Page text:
Tablehurst became a community farm in 1996 and has been growing and developing ever since.
1967: Emerson College acquires Tablehurst Farm
In 1967, Emerson College, then a small adult education initiative, moved to what would become it’s permanent home on the hillside above Tablehurst Farm. At this time, the College owned the farm land, and a training in biodynamic agriculture was offered by the College, using the farm for all the practical aspects. This continued until 1994, when the College decided that the agricultural training was no longer viable. It announced a proposal to sell the land.
1994: Can a Community Farm be Created?
At the time of Emerson’s announcement, Peter Brown had recently arrived at Tablehurst. He, and many others in the locality, were very troubled at the thought of Tablehurst being sold, because this was likely to spell the end of biodynamic farming here. A group formed and started a campaign to create a community farm. The campaign faced two challenges: to persuade Emerson College to hold onto the land – for the time being at least – and rent it to a new farming entity; and to find the money to purchase all the equipment and livestock of the farm from the College.
1996: A Community Farm is Born
The community initiative was a great success: £150,000 was raised, and The College agreed to retain the land and become landlord to the new initiative. A community co-operative was formed to act as the ownership vehicle for the new farm business. By the end of 1996, about 100 individuals had purchased shares in the Co-op, thus becoming the collective owners of Tablehurst Farm.
In the very early days, Tablehurst had a small farming team and a tiny shop that opened one day a week selling limited quantities of meat from the farm. Despite this, as early as the summer of 1997, Tablehurst was staging large events on the farm to draw the local community to Tablehurst.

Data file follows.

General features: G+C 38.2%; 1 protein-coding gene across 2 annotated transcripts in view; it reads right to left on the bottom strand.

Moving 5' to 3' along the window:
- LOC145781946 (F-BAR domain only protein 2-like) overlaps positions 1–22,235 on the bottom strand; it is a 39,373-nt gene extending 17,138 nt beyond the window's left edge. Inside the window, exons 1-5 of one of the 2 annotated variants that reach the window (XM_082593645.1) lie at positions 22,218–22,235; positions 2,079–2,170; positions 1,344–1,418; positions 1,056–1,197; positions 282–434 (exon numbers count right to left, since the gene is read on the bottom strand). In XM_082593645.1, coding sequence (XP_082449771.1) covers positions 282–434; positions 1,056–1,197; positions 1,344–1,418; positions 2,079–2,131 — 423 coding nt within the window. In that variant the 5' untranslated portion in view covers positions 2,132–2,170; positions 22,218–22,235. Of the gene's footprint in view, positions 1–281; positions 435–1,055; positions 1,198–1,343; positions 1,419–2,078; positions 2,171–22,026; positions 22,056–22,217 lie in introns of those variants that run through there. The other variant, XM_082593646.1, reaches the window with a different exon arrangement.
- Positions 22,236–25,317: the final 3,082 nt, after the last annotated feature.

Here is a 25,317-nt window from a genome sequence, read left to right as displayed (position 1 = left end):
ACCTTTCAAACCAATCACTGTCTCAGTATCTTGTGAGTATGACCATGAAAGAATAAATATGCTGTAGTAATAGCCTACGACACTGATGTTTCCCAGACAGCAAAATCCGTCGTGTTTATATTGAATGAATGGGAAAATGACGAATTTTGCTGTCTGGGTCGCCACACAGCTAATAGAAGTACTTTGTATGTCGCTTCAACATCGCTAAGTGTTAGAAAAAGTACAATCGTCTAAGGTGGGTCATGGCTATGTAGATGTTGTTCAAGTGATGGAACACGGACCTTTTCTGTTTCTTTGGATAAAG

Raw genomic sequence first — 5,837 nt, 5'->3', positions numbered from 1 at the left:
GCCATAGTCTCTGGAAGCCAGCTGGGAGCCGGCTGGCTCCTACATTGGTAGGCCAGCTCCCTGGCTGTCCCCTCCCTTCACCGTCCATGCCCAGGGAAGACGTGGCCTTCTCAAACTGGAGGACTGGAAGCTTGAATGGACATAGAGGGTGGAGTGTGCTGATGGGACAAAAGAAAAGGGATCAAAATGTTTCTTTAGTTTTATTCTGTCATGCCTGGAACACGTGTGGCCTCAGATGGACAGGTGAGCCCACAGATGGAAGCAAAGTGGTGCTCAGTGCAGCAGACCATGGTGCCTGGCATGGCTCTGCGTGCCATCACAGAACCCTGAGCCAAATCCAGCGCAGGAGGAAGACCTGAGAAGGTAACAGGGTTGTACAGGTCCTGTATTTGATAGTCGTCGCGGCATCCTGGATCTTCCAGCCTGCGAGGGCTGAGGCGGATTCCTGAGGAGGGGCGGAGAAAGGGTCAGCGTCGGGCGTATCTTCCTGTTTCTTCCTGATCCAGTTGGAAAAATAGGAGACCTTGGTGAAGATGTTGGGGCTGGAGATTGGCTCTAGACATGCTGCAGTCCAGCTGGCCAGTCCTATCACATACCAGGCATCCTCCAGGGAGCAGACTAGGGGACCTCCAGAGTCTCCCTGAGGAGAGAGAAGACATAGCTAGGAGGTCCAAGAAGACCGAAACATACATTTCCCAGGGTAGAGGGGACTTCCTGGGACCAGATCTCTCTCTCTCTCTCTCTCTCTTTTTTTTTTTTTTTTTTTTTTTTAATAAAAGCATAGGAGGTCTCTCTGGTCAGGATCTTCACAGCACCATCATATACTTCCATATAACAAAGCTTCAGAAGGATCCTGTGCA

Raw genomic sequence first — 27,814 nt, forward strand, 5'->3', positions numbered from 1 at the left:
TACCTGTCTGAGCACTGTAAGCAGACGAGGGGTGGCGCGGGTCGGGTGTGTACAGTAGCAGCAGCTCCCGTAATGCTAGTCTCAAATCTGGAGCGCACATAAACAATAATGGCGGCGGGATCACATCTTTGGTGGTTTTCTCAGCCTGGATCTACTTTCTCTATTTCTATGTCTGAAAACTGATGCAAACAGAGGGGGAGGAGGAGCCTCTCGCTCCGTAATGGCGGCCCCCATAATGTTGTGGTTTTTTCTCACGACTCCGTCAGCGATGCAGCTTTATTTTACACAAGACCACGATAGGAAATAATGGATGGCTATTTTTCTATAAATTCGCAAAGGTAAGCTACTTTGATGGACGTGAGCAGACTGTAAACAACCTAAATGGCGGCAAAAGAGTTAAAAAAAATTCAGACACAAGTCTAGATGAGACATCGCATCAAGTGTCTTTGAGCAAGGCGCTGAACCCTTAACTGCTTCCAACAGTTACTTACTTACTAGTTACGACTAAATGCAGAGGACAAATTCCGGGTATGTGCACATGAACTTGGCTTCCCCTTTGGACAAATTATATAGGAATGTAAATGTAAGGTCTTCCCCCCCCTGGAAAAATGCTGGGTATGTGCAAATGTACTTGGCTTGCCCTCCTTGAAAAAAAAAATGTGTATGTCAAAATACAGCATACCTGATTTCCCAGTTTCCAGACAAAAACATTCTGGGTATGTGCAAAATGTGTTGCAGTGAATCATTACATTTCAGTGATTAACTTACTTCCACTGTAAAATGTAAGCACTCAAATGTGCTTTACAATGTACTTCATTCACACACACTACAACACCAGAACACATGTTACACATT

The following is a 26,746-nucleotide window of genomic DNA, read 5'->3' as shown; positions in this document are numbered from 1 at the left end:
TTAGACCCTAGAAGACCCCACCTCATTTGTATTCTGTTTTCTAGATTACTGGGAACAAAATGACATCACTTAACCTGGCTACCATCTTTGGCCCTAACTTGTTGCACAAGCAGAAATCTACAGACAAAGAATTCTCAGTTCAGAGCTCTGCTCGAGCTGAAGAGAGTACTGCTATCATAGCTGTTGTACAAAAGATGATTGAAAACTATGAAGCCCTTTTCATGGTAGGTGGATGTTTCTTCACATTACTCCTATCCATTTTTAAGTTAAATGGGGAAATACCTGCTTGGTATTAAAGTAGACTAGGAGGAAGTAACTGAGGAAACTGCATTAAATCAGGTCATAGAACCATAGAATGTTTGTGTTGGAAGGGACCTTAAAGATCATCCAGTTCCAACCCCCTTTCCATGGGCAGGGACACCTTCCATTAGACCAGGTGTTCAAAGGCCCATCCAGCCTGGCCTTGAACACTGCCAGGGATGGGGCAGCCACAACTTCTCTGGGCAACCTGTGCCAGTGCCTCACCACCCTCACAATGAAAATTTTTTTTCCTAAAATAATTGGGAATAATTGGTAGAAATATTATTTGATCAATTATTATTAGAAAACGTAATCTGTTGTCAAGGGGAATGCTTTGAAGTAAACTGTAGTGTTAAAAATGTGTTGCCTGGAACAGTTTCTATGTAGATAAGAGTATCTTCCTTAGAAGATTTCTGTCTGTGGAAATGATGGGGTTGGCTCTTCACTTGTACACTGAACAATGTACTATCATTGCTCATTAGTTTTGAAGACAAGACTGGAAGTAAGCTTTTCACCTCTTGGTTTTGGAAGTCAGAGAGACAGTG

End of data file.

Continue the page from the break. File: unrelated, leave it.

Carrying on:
2001: Plaw Hatch Farm joins the Co-operative
When the Co-op was formed, it was always the plan that Plaw Hatch Farm – another biodynamic enterprise just three miles from Tablehurst – should also come under the umbrella of the community co-op. In 2001, a second wave of public fundraising secured the £60,000 needed to make this happen, and we became sister farms under common community ownership.
2003: Unifying ownership of the farm land
Until 2003, the land and buildings of Tablehurst Farm continued to be owned by Emerson College, whilst those at Plaw Hatch were owned by a small local charity called St Anthony’s Trust. St Anthony’s Trust had biodynamic farming at its heart, and in 2003, we persuaded Emerson College to give the land and buildings of Tablehurst to St Anthony’s Trust. For the 17 years since, we have had two farms under common community ownership with one common (and very supportive) landlord.
Two decades of development
Since 2003, there have been many gradual developments at Tablehurst including helping two new local biodynamic farms to get started, many changes to our own farming mix, a substantial increase in vegetable production, new cow and pig barns, a lot of investment in farm accommodation, a new enlarged farm shop, the opening of the farm café, the addition of the pie kitchen, the construction of a new house using straw bales, the planting of nearly 2,000 trees and, most recently, the arrival of our new small herd of dairy cows.
Throughout all these developments, two things have remained constant.
Tablehurst is committed to biodynamics as its core farming philosophy, and to community engagement as a central pillar of our work. The journey towards becoming the “ideal” biodynamic farm is never over – we still have a long and interesting road to travel!